Is It Going To Be Morning Again In America?

Posted by Victor Adair via Union Securities

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As I watched the debate between Romney and Obama I was amazed at how strong Romney was and how weak Obama was. Romney reminded me of Ronald Reagan, the way he cocked his head and nodded patiently while Obama talked, but especially the way he focused on his “Vision”  of America. Ahead of the debate the polls had indicated that Obama would be re-elected…following the debate the polls indicate a very close race…which got me to thinking about how markets might react if Romney won…about how markets had reacted 32 years ago when Reagan won.

It seems to me that the two current candidates give voters a clear choice about what kind of government, what kind of America, they want…much like Carter and Reagan gave voters a clear choice back in 1980. Under Carter America was struggling in a post-Vietnam War era…inflation had been in the teens, Volker had raised interest rates sharply to “break the back” of inflation and a nasty recession had ensued…oil prices had skyrocketed, there were lineups at the gas pumps and  Carter had appeared on TV in a cardigan sweater to ask Americans to turn down their thermostats to save energy…the Russians had invaded Afghanistan…in Tehran the American embassy had been overrun, American hostages in blindfolds were paraded for the media and the American government was powerless to get their people back. America seemed mired in malaise and the voters wanted  change…Reagan was elected in a landslide and declared that it was, “Morning Again in America.”

I was in New York City on Reagan’s inauguration day, January 20, 1981. There were Yellow Ribbons everywhere, the hostages were flying home, the limos were 6 deep in front of the Waldorf Astoria and the city was positively buzzing…there had been a huge change in Crowd Psychology…America was on a roll…and the markets reacted.

Market reaction to the Reagan Victory:

The US Dollar: had been in a bear market since 1971 (and the pundits of the day had forecast that it was destined to become worthless.) Beginning in October 1980 the US Dollar index rallied from 85 to a high of 165 by Feb it a double…it then fell all the way back to 85 by December 1987.  

Gold: was trading around $600 – $650 when Reagan was elected in November 1980…it fell in half within 2 years.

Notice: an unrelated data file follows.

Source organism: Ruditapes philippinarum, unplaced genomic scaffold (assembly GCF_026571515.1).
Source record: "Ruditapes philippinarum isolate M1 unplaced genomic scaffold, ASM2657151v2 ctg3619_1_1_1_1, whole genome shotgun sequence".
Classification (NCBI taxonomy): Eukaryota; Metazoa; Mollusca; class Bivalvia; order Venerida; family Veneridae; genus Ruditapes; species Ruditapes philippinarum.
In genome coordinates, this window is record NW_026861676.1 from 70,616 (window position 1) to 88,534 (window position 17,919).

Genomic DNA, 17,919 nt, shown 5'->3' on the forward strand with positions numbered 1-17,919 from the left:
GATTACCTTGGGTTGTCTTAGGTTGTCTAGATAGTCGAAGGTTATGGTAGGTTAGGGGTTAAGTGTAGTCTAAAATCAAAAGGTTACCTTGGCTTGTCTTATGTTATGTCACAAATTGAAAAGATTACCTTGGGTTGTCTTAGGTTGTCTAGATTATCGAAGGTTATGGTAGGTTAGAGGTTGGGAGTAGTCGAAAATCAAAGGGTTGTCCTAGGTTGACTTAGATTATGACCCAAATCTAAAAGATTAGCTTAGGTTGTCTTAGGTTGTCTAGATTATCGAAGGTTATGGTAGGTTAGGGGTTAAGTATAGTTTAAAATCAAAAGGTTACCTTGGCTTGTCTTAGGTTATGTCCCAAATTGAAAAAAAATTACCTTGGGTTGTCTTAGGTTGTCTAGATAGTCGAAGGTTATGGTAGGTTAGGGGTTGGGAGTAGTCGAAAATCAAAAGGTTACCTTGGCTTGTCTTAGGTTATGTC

Commodity prices: the CRB index peaked at all-time-highs in November 1980 then fell by 1/3 over the next 2 years.

The stock market: the DJI had its best monthly close in years following Reagan’s election in November 1980 and then traded marginally higher over the next few months, but it couldn’t decisively break through the “1000 point lid” that had been on the market since 1966 and it declined from the summer of 1981 to August 1982 when the “Greatest Ever Bull Market in Stocks” began.

Interest rates:  yields on US Treasuries continued to rise after Reagan was elected with the long bond breaching 15% in September 1981…then bonds began a 30+ year bull market.

My current short term market view:  I continue to see the September highs in stocks and commodities as a “blow-off top” following the latest round of “Q” from global authorities and I’m trading accordingly. I think there is a risk that Market Psychology may become increasingly negative during the next couple of months.



Victor Adair

Victor Adair is a Senior Vice President and Derivatives Portfolio Manager at Union Securities Ltd. Victor began trading financial markets over 40 years ago and has held a number of senior positions during his long career as a commodity and stockbroker. He provides daily market commentary on CKNW AM 980 radio Vancouver and is nationally syndicated on Mike Campbell’s weekly Moneytalks radio show. Victor’s trading focus is primarily on the currency, precious metal, interest rate and stock index markets and his clients are high net worth individuals and corporations.

You can reach Victor Adair at: 


Article provided by:

Drew Zimmerman
Investment Advisor
Union Securities Ltd. | Vancouver, BC
Tel: 604-646-2031 | Fax: 604-646-2067